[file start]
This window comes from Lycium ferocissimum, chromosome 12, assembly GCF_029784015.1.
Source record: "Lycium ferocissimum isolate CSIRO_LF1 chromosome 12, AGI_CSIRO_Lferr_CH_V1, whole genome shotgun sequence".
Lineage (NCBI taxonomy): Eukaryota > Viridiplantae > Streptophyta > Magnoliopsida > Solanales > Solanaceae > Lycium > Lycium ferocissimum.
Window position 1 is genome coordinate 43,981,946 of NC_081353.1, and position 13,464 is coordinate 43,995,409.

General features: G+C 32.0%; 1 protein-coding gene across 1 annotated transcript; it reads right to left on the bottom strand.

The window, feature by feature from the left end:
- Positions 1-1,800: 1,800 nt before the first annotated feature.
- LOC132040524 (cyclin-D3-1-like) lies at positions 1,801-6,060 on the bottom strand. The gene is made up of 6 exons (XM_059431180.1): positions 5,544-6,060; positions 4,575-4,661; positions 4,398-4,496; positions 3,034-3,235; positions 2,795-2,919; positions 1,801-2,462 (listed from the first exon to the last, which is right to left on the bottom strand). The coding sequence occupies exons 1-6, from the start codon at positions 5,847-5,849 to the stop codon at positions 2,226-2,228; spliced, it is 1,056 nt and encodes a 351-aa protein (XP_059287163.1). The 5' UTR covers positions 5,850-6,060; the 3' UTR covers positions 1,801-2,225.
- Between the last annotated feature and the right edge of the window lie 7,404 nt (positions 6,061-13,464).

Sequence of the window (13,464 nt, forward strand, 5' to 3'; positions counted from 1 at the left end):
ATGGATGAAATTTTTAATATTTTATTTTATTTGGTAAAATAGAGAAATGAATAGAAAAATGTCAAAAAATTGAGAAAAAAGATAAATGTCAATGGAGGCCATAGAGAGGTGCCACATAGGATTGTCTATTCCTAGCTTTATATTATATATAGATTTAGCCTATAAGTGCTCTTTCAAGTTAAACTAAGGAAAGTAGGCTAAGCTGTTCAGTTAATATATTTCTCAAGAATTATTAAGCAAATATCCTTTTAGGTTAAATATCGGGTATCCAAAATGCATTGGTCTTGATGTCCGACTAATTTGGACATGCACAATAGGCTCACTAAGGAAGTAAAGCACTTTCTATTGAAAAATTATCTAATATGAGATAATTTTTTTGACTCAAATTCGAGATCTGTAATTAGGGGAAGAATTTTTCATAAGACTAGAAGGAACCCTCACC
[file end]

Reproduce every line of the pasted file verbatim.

This window comes from Lycium ferocissimum, chromosome 12, assembly GCF_029784015.1.
Source record: "Lycium ferocissimum isolate CSIRO_LF1 chromosome 12, AGI_CSIRO_Lferr_CH_V1, whole genome shotgun sequence".
Lineage (NCBI taxonomy): Eukaryota > Viridiplantae > Streptophyta > Magnoliopsida > Solanales > Solanaceae > Lycium > Lycium ferocissimum.
Window position 1 is genome coordinate 43,981,946 of NC_081353.1, and position 13,464 is coordinate 43,995,409.

General features: G+C 32.0%; 1 protein-coding gene across 1 annotated transcript; it reads right to left on the bottom strand.

The window, feature by feature from the left end:
- Positions 1-1,800: 1,800 nt before the first annotated feature.
- LOC132040524 (cyclin-D3-1-like) lies at positions 1,801-6,060 on the bottom strand. The gene is made up of 6 exons (XM_059431180.1): positions 5,544-6,060; positions 4,575-4,661; positions 4,398-4,496; positions 3,034-3,235; positions 2,795-2,919; positions 1,801-2,462 (listed from the first exon to the last, which is right to left on the bottom strand). The coding sequence occupies exons 1-6, from the start codon at positions 5,847-5,849 to the stop codon at positions 2,226-2,228; spliced, it is 1,056 nt and encodes a 351-aa protein (XP_059287163.1). The 5' UTR covers positions 5,850-6,060; the 3' UTR covers positions 1,801-2,225.
- Between the last annotated feature and the right edge of the window lie 7,404 nt (positions 6,061-13,464).

Sequence of the window (13,464 nt, forward strand, 5' to 3'; positions counted from 1 at the left end):
ATGGATGAAATTTTTAATATTTTATTTTATTTGGTAAAATAGAGAAATGAATAGAAAAATGTCAAAAAATTGAGAAAAAAGATAAATGTCAATGGAGGCCATAGAGAGGTGCCACATAGGATTGTCTATTCCTAGCTTTATATTATATATAGATTTAGCCTATAAGTGCTCTTTCAAGTTAAACTAAGGAAAGTAGGCTAAGCTGTTCAGTTAATATATTTCTCAAGAATTATTAAGCAAATATCCTTTTAGGTTAAATATCGGGTATCCAAAATGCATTGGTCTTGATGTCCGACTAATTTGGACATGCACAATAGGCTCACTAAGGAAGTAAAGCACTTTCTATTGAAAAATTATCTAATATGAGATAATTTTTTTGACTCAAATTCGAGATCTGTAATTAGGGGAAGAATTTTTCATAAGACTAGAAGGAACCCTCACC